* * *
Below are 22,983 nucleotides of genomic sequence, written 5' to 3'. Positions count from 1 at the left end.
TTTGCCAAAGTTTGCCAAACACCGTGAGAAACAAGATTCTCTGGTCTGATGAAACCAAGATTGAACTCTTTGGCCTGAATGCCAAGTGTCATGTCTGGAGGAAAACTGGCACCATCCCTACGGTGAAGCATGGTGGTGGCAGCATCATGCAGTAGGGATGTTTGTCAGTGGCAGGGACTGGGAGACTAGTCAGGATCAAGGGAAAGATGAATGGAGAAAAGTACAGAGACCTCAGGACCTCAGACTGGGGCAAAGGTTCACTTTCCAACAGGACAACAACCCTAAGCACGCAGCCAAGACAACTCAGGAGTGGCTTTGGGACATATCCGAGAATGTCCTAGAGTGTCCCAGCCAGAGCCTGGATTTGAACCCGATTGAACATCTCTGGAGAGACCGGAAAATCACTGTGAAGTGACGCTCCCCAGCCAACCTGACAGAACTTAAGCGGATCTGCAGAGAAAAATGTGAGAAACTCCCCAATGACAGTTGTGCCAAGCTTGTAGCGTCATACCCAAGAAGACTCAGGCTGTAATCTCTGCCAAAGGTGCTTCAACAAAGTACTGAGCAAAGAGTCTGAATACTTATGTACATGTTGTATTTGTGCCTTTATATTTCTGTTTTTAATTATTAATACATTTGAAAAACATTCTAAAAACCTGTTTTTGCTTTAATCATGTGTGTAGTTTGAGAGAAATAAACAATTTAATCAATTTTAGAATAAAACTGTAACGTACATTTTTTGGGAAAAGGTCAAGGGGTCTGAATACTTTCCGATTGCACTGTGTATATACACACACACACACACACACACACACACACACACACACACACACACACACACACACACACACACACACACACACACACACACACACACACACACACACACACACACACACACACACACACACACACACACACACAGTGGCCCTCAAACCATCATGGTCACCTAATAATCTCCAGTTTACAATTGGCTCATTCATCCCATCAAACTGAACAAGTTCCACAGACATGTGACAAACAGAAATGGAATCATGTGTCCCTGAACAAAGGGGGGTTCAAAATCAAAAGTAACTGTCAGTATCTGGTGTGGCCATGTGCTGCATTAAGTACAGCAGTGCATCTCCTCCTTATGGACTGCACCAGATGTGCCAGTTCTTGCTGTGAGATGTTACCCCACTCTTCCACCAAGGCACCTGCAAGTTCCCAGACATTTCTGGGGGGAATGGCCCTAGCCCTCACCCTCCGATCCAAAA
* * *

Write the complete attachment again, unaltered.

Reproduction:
Below are 22,983 nucleotides of genomic sequence, written 5' to 3'. Positions count from 1 at the left end.
TTTGCCAAAGTTTGCCAAACACCGTGAGAAACAAGATTCTCTGGTCTGATGAAACCAAGATTGAACTCTTTGGCCTGAATGCCAAGTGTCATGTCTGGAGGAAAACTGGCACCATCCCTACGGTGAAGCATGGTGGTGGCAGCATCATGCAGTAGGGATGTTTGTCAGTGGCAGGGACTGGGAGACTAGTCAGGATCAAGGGAAAGATGAATGGAGAAAAGTACAGAGACCTCAGGACCTCAGACTGGGGCAAAGGTTCACTTTCCAACAGGACAACAACCCTAAGCACGCAGCCAAGACAACTCAGGAGTGGCTTTGGGACATATCCGAGAATGTCCTAGAGTGTCCCAGCCAGAGCCTGGATTTGAACCCGATTGAACATCTCTGGAGAGACCGGAAAATCACTGTGAAGTGACGCTCCCCAGCCAACCTGACAGAACTTAAGCGGATCTGCAGAGAAAAATGTGAGAAACTCCCCAATGACAGTTGTGCCAAGCTTGTAGCGTCATACCCAAGAAGACTCAGGCTGTAATCTCTGCCAAAGGTGCTTCAACAAAGTACTGAGCAAAGAGTCTGAATACTTATGTACATGTTGTATTTGTGCCTTTATATTTCTGTTTTTAATTATTAATACATTTGAAAAACATTCTAAAAACCTGTTTTTGCTTTAATCATGTGTGTAGTTTGAGAGAAATAAACAATTTAATCAATTTTAGAATAAAACTGTAACGTACATTTTTTGGGAAAAGGTCAAGGGGTCTGAATACTTTCCGATTGCACTGTGTATATACACACACACACACACACACACACACACACACACACACACACACACACACACACACACACACACACACACACACACACACACACACACACACACACACACACACACACACACACACACACACACACACACACACAGTGGCCCTCAAACCATCATGGTCACCTAATAATCTCCAGTTTACAATTGGCTCATTCATCCCATCAAACTGAACAAGTTCCACAGACATGTGACAAACAGAAATGGAATCATGTGTCCCTGAACAAAGGGGGGTTCAAAATCAAAAGTAACTGTCAGTATCTGGTGTGGCCATGTGCTGCATTAAGTACAGCAGTGCATCTCCTCCTTATGGACTGCACCAGATGTGCCAGTTCTTGCTGTGAGATGTTACCCCACTCTTCCACCAAGGCACCTGCAAGTTCCCAGACATTTCTGGGGGGAATGGCCCTAGCCCTCACCCTCCGATCCAAAA